Monday was a work day.
Tuesday was Nobel – me and S watched basically everything streaming on SVT Play, starting at 1pm with the peace prize ceremony in Oslo and Abiy Ahmed’s impressive speech.
On Wednesday I started rewriting my master’s thesis proposal.
On Thursday I went to the yearly house meeting which went on for over four hours, so I missed Artistic practices.
On Friday I finished the proposal. Images, race and representation was cancelled.
On Saturday me and S participated as actors (read: extras) in a film shooting in a party setting. Interesting for me to see how a professional shoot is organised: The different roles, the generous timetable where basically the whole day is used for preparations that lead up to the relatively short actual shooting. And the feeling of everyone in the team working together, doing their part, to create something. The film will be used for applying to a film school.
They shot the film on a Blackmagic Pocket Cinema Camera 4K. I’ve never seriously checked out Blackmagic cameras, but now that I do they seem very interesting for filmmaking. Unfortunately it seems they won’t work with the expensive Sony lenses that S and I have invested in.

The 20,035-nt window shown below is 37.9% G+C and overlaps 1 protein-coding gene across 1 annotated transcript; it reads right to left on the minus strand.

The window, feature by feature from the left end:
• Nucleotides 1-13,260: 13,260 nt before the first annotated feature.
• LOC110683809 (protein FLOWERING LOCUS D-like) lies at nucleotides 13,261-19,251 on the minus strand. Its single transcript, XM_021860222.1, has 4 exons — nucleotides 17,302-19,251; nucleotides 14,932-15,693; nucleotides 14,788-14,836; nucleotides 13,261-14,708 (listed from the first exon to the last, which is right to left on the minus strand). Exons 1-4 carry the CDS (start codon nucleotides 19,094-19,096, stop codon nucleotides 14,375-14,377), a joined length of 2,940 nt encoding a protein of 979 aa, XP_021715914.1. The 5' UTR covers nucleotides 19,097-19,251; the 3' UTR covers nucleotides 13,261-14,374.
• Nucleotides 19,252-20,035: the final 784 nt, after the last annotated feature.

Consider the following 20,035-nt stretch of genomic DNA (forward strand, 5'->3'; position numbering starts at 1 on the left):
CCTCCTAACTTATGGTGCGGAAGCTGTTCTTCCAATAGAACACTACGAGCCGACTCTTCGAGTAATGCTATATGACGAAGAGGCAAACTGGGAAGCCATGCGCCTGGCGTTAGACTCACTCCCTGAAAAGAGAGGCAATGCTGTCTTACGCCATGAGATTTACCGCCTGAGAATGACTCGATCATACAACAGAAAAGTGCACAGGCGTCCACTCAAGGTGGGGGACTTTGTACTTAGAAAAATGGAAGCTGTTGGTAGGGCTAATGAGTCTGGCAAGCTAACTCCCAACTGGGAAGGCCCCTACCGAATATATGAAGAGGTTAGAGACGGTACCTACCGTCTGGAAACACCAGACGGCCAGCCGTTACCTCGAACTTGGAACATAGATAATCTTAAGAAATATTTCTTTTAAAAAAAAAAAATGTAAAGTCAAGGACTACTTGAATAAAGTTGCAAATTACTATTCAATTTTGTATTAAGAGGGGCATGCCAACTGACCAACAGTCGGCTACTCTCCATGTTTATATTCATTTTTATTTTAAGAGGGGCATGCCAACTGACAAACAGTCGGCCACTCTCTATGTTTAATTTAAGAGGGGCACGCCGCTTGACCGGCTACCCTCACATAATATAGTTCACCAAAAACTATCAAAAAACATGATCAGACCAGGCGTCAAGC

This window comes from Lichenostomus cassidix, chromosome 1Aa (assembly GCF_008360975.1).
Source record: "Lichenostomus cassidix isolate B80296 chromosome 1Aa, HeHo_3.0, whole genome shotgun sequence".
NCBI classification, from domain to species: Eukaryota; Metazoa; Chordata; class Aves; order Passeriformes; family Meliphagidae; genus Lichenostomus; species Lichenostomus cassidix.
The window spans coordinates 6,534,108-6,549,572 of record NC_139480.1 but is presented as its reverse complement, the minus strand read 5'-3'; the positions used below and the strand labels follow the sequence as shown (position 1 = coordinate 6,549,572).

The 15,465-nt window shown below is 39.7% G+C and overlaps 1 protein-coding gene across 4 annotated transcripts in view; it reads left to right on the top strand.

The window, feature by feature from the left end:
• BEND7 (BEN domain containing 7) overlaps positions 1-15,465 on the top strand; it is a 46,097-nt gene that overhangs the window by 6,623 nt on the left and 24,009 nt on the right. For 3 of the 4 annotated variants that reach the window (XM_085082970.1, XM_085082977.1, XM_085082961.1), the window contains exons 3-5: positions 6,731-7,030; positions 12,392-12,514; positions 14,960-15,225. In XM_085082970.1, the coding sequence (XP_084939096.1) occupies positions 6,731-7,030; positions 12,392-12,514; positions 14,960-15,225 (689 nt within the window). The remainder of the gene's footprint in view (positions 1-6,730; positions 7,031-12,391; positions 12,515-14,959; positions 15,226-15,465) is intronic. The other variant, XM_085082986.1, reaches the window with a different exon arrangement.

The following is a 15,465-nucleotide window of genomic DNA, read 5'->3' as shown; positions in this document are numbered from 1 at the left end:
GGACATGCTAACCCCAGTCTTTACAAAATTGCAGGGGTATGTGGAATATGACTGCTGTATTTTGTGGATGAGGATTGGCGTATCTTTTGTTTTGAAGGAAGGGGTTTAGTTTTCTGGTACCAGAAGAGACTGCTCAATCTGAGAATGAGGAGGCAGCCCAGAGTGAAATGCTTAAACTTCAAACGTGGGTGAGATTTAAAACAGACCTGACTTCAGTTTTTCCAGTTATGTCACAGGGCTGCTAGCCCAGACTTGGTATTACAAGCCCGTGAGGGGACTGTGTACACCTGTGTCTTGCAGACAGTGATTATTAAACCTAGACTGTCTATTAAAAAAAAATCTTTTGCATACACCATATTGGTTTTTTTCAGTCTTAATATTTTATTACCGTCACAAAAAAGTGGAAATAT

Today I polished the master’s thesis proposal, let S read it (he had especially one small but important change suggestion), and finally sent it off – submitted! It feels great to put the research proposal behind me so that I can start focusing more on the actual research.
Disinformation operations aren’t typically fake news or outright lies. Disinformation is most often simply spin. Spin is hard to spot and easy to believe, especially if you are already inclined to do so.
Professional disinformation isn’t spread by the account you disagree with — quite the opposite. Effective disinformation is embedded in an account you agree with.
The Marcel Duchamp documentary felt like an hour-long piano concert.
- Eddo-Lodge, Reni. 2017. Why I’m Not Talking to White People About Race.
- 5: “The Feminism Question”, pp. 93-117.
- Rolling Stone/Darren Linvill and Patrick Warren: That Uplifting Tweet You Just Shared? A Russian Troll Sent It
- Marcel Duchamp: Art of the Possible (Matthew Taylor, 2018, 53 min)